Voting reforms could get more people involved

Gerald Mullery - Guest Columnist

In the span of 36 hours, I witnessed two distinct yet related events which I believe highlight the need to reform our current voting system.

On primary election day, only 16.67 percent of Luzerne County’s registered voters exercised their right to vote. I understand there weren’t many contested races, a terrible storm hit the region during the normally busy after-work hours, and some locations lost power, but the turnout was eerily consistent with what occurred in 2014 with similar races on the ballot.

A day-and-a-half later, I spoke with seniors at Greater Nanticoke Area High School celebrating their “Decision Day” which was marked with games, a photo station, some small prizes and a voter registration table. Many of the young adults I spoke with were excited about registering to vote, and those who voted for the first time two days earlier were equally excited to share that fact.

But these students, many of whom had yet to cast a single vote, were quick to criticize the current system. On question eight of the voter registration application, several selected “None (No Affiliation)” for their political party. By law, they’ve precluded themselves from voting in primary elections. They understood this and demanded change. I agree with them wholeheartedly and for that reason I support S.B. 280, which would allow Pennsylvania’s 750,000 non-affiliated voters the opportunity to choose a party primary on election day and vote.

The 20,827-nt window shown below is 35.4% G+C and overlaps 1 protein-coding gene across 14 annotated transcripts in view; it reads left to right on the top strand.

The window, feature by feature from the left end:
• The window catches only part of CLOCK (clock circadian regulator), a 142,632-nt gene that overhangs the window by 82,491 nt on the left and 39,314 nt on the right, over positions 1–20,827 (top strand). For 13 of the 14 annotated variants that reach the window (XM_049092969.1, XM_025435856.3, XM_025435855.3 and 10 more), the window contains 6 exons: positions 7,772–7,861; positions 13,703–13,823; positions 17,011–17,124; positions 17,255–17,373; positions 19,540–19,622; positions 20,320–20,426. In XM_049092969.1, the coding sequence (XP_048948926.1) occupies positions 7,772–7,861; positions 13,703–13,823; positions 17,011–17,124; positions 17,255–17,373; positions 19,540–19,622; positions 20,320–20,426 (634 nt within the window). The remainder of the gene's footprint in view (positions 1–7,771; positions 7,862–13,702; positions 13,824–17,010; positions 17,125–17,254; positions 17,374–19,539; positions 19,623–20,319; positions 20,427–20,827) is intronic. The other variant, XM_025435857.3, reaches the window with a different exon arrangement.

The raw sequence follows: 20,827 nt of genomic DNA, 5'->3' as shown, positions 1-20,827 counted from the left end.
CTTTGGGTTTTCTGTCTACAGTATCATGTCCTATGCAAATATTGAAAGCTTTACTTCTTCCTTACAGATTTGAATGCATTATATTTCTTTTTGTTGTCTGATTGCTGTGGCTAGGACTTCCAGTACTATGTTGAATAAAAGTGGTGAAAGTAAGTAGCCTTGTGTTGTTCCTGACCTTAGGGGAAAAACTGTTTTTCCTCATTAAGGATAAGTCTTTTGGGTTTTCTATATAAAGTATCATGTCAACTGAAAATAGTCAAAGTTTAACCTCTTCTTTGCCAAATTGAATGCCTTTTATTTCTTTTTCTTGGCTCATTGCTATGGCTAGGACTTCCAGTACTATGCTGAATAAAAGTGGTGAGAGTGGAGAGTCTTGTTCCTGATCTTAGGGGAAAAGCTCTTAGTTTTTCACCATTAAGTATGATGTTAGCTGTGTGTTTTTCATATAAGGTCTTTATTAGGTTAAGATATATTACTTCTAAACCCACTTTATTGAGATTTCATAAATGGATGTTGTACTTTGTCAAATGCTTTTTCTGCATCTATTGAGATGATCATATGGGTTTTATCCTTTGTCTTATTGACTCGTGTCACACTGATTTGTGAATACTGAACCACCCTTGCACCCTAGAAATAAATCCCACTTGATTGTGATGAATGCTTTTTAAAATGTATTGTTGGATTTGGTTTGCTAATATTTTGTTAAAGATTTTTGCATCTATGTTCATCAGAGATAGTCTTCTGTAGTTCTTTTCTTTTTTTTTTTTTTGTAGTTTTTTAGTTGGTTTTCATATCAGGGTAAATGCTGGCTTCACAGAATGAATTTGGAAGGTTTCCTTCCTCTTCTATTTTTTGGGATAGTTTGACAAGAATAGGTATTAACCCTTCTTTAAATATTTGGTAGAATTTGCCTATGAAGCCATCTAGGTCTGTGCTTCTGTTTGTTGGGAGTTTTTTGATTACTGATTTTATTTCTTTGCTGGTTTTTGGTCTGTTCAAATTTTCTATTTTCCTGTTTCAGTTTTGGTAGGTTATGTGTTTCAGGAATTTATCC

Open primaries are not enough. Additional reforms are needed to ensure fair and accessible elections for citizens from all four corners of our commonwealth and everywhere in between. I also support legislation that would permit Pennsylvanians to register to vote on election day at their polling place (H.B. 101 and H.B. 945); automatic voter registration for eligible citizens who receive a license from PennDOT (H.B. 193); and no-excuse-needed absentee ballots.

Additionally, I am proud to support H.B. 75, which would authorize early voting in Pennsylvania at specified polling locations. Passage of this legislation would bring our commonwealth in line with 34 other states and the District of Columbia which currently offer some form of early voting.

These reforms are not untested or controversial. They are not partisan, conservative or liberal. They are simply solutions to provide more people the opportunity to vote and to have their voices heard. I urge you to contact your state representatives and state senators and ask them to support these bills.

Gerald Mullery

Guest Columnist

State Rep. Gerald Mullery serves the 119th Legislative District, which includes part of Luzerne County consisting of the city of Nanticoke and the townships of Dennison, Foster, Hanover, Hazle, Newport, Plymouth, Rice, Slocum and Wright and the boroughs of Freeland, Jeddo, Larksville, Nuangola, Plymouth, Sugar Notch, Warrior Run, West Hazleton and White Haven.

State Rep. Gerald Mullery serves the 119th Legislative District, which includes part of Luzerne County consisting of the city of Nanticoke and the townships of Dennison, Foster, Hanover, Hazle, Newport, Plymouth, Rice, Slocum and Wright and the boroughs of Freeland, Jeddo, Larksville, Nuangola, Plymouth, Sugar Notch, Warrior Run, West Hazleton and White Haven.